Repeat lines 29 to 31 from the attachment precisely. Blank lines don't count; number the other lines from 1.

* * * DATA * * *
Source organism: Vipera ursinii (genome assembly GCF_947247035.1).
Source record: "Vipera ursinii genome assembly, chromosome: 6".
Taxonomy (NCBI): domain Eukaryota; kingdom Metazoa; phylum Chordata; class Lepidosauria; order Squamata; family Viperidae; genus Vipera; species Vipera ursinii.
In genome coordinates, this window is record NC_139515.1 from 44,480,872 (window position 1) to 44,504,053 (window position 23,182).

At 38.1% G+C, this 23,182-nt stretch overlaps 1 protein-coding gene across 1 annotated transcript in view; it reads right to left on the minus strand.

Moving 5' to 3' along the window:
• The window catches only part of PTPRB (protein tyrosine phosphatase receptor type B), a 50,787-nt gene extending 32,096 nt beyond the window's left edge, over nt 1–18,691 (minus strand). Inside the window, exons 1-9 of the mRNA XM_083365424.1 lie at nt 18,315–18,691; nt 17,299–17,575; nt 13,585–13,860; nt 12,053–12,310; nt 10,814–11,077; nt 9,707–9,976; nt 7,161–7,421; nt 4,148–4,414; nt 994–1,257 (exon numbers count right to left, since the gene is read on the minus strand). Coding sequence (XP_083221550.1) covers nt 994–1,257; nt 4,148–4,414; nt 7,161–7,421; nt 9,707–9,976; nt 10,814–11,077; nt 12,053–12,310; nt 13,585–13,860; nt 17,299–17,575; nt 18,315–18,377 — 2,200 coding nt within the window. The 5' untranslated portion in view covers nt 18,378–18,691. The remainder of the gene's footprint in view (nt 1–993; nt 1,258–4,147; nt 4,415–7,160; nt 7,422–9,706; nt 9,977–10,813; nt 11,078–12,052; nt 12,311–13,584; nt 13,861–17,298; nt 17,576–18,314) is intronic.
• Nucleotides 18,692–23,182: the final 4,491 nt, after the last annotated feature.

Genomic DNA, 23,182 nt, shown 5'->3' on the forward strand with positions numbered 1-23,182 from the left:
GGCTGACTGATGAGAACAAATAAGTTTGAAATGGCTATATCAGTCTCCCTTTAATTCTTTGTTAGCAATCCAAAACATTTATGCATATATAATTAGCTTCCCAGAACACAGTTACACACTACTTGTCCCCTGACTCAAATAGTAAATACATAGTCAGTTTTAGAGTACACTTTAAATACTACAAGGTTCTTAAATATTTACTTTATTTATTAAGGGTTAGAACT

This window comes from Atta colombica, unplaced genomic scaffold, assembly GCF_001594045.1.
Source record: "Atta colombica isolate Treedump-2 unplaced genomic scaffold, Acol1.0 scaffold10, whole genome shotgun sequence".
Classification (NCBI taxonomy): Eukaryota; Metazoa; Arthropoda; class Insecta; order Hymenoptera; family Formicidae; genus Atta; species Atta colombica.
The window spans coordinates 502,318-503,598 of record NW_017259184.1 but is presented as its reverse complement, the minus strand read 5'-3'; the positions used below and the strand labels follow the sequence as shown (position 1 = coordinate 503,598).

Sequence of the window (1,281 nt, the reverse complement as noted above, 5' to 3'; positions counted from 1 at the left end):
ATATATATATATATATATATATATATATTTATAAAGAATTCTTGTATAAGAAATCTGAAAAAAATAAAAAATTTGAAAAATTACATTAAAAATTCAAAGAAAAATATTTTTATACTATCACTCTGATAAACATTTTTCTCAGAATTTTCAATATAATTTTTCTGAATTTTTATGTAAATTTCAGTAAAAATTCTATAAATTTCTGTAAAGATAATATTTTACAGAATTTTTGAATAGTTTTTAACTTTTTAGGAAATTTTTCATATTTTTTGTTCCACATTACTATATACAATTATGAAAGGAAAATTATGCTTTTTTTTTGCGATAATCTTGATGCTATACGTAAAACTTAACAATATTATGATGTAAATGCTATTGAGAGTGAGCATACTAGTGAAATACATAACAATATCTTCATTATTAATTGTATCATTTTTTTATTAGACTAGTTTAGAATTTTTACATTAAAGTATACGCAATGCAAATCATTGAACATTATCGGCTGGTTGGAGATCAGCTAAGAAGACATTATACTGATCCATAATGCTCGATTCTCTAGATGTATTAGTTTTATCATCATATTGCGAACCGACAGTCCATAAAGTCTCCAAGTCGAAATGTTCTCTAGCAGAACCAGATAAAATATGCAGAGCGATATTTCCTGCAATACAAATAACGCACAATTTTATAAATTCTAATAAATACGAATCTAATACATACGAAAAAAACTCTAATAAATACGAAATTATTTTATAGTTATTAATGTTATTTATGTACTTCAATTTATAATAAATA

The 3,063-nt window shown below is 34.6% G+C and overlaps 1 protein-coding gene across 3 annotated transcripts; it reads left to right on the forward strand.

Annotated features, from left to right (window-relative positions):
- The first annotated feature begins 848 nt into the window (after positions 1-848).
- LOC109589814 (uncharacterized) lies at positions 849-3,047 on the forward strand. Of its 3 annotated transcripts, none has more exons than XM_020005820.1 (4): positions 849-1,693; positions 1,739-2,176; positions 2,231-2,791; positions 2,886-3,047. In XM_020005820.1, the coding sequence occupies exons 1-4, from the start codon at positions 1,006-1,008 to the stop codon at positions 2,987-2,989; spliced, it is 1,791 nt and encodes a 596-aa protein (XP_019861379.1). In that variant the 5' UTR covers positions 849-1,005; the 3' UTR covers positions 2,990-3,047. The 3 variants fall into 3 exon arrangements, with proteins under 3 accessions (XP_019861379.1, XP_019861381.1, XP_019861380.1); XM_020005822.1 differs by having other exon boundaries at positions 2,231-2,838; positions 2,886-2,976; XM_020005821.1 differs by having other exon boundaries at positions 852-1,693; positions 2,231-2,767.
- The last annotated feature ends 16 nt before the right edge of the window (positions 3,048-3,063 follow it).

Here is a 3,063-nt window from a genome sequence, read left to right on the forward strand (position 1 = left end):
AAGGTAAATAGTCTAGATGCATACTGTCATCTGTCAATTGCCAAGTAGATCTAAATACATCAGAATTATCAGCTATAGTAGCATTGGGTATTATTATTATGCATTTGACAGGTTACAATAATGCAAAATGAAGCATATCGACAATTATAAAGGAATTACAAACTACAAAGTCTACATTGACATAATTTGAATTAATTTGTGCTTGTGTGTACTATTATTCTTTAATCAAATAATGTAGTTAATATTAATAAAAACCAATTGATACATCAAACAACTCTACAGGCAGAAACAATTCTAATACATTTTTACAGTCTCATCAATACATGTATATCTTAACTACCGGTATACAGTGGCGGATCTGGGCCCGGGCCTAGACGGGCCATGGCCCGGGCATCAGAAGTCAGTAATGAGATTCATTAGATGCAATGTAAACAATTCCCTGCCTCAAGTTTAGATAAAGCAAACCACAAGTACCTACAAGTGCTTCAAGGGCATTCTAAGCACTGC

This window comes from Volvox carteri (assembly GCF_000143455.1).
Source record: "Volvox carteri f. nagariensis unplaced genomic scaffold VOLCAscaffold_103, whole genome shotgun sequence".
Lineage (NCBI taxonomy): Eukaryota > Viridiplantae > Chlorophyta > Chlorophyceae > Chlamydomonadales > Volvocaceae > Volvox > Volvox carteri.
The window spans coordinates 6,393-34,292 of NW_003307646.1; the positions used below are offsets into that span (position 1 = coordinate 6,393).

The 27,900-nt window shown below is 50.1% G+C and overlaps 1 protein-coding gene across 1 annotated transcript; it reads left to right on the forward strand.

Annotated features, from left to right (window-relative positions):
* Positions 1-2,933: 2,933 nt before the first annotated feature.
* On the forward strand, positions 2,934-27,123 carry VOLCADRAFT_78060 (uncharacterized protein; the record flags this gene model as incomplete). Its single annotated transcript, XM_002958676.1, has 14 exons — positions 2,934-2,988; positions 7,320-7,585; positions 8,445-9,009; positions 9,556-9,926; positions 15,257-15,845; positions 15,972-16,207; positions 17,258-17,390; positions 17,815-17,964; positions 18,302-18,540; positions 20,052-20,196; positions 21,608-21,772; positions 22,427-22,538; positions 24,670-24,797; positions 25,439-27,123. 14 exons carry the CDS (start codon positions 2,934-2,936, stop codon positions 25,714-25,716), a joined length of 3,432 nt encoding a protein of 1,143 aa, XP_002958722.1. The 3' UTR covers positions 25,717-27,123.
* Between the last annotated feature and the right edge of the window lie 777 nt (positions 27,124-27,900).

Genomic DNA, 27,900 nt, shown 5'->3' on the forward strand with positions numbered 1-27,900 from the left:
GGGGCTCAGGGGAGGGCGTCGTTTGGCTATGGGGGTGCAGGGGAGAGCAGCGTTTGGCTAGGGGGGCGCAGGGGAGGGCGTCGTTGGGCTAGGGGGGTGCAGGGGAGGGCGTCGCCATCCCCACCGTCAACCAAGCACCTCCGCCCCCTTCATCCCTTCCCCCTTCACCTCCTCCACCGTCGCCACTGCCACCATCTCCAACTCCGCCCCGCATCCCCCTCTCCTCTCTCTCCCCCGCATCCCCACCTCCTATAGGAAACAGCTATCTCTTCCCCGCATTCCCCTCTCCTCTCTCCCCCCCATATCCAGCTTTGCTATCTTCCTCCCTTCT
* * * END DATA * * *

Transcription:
Annotated features, from left to right (window-relative positions):
* Positions 1-2,933: 2,933 nt before the first annotated feature.
* On the forward strand, positions 2,934-27,123 carry VOLCADRAFT_78060 (uncharacterized protein; the record flags this gene model as incomplete). Its single annotated transcript, XM_002958676.1, has 14 exons — positions 2,934-2,988; positions 7,320-7,585; positions 8,445-9,009; positions 9,556-9,926; positions 15,257-15,845; positions 15,972-16,207; positions 17,258-17,390; positions 17,815-17,964; positions 18,302-18,540; positions 20,052-20,196; positions 21,608-21,772; positions 22,427-22,538; positions 24,670-24,797; positions 25,439-27,123. 14 exons carry the CDS (start codon positions 2,934-2,936, stop codon positions 25,714-25,716), a joined length of 3,432 nt encoding a protein of 1,143 aa, XP_002958722.1. The 3' UTR covers positions 25,717-27,123.